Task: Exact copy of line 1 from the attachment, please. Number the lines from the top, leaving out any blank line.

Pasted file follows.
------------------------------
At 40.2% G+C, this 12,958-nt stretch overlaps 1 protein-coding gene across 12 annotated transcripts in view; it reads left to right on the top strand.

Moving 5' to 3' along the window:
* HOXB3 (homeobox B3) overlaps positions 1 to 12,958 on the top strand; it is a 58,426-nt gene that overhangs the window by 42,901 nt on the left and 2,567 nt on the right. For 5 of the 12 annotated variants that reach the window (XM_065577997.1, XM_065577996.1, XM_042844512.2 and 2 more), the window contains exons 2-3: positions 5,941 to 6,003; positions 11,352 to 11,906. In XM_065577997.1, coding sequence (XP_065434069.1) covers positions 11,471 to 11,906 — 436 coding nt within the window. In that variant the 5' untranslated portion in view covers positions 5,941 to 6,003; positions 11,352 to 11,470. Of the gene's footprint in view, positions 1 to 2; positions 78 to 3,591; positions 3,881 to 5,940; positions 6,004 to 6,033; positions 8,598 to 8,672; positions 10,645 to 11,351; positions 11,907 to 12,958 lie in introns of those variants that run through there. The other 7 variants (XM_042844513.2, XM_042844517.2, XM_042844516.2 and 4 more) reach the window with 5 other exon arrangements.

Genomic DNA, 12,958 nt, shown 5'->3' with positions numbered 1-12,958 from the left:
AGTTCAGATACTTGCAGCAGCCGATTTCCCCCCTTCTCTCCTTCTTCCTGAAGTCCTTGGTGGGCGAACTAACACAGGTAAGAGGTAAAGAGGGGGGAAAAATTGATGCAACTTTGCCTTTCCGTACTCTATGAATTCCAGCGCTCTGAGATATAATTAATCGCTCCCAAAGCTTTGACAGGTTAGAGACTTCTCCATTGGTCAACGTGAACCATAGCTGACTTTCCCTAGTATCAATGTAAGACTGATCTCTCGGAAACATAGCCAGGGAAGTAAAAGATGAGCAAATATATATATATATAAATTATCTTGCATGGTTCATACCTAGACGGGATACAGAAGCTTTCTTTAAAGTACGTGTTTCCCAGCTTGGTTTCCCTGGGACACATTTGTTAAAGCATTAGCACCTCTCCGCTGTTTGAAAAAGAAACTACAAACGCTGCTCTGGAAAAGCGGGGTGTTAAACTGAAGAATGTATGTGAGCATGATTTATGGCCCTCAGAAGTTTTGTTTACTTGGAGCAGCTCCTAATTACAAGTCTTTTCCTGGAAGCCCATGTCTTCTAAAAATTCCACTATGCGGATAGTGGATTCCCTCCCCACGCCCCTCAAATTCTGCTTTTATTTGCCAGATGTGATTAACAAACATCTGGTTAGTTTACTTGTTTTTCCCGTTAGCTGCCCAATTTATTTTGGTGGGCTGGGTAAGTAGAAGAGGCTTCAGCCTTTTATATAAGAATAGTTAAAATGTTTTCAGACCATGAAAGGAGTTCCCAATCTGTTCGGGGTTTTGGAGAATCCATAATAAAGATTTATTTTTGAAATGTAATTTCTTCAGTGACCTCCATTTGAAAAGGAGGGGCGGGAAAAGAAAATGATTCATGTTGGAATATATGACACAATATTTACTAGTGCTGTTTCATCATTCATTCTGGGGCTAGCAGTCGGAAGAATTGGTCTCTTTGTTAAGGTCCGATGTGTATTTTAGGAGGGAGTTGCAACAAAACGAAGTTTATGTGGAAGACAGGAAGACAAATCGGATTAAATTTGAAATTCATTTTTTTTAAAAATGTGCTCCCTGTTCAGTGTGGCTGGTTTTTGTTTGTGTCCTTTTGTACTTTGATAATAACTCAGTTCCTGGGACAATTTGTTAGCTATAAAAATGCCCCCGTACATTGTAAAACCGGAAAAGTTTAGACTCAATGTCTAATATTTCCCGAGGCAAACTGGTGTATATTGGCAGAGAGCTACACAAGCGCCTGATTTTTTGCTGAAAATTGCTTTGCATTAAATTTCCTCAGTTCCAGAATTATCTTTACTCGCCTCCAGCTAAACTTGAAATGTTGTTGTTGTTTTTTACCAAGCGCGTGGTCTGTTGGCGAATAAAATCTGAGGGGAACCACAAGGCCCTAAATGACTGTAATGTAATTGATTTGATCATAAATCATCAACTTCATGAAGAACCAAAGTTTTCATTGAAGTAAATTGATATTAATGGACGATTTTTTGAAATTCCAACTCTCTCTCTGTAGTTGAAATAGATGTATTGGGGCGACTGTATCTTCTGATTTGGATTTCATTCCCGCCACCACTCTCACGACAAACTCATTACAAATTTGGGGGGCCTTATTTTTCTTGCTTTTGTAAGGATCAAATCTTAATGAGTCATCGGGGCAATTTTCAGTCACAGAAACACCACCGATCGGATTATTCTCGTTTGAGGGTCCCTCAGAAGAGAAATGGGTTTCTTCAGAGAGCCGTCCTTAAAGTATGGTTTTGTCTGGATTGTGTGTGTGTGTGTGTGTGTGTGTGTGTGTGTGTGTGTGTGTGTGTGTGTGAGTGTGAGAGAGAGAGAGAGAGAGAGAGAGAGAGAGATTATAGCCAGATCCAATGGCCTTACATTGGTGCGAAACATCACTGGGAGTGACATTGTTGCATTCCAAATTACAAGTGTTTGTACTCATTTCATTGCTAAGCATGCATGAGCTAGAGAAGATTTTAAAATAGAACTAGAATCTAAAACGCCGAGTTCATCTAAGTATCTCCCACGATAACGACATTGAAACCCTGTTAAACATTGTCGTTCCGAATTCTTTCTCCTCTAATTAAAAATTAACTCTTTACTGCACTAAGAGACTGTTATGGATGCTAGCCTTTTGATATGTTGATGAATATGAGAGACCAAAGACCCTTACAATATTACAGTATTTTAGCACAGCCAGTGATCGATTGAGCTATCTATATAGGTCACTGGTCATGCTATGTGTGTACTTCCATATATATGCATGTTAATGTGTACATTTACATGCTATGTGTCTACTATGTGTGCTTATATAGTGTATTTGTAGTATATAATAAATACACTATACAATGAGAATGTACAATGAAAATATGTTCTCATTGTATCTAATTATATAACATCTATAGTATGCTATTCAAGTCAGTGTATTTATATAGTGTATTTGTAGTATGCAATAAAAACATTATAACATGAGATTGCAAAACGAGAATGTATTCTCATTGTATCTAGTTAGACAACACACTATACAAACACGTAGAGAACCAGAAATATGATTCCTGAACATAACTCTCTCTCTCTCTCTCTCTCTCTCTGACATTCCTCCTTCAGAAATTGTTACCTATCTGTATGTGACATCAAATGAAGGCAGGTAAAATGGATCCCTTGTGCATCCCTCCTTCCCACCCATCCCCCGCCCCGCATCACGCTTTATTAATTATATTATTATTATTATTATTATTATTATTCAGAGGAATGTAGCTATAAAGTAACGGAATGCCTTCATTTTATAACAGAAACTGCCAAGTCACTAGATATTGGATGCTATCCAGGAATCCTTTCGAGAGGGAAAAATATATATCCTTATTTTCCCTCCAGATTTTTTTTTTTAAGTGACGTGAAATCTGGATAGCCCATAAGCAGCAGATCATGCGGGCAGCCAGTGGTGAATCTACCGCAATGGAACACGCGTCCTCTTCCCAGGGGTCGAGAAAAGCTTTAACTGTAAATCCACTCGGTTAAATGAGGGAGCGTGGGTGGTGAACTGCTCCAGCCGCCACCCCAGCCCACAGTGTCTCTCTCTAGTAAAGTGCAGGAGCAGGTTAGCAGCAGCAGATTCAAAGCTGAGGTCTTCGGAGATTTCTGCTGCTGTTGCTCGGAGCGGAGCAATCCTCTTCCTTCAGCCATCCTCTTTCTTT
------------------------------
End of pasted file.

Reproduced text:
At 40.2% G+C, this 12,958-nt stretch overlaps 1 protein-coding gene across 12 annotated transcripts in view; it reads left to right on the top strand.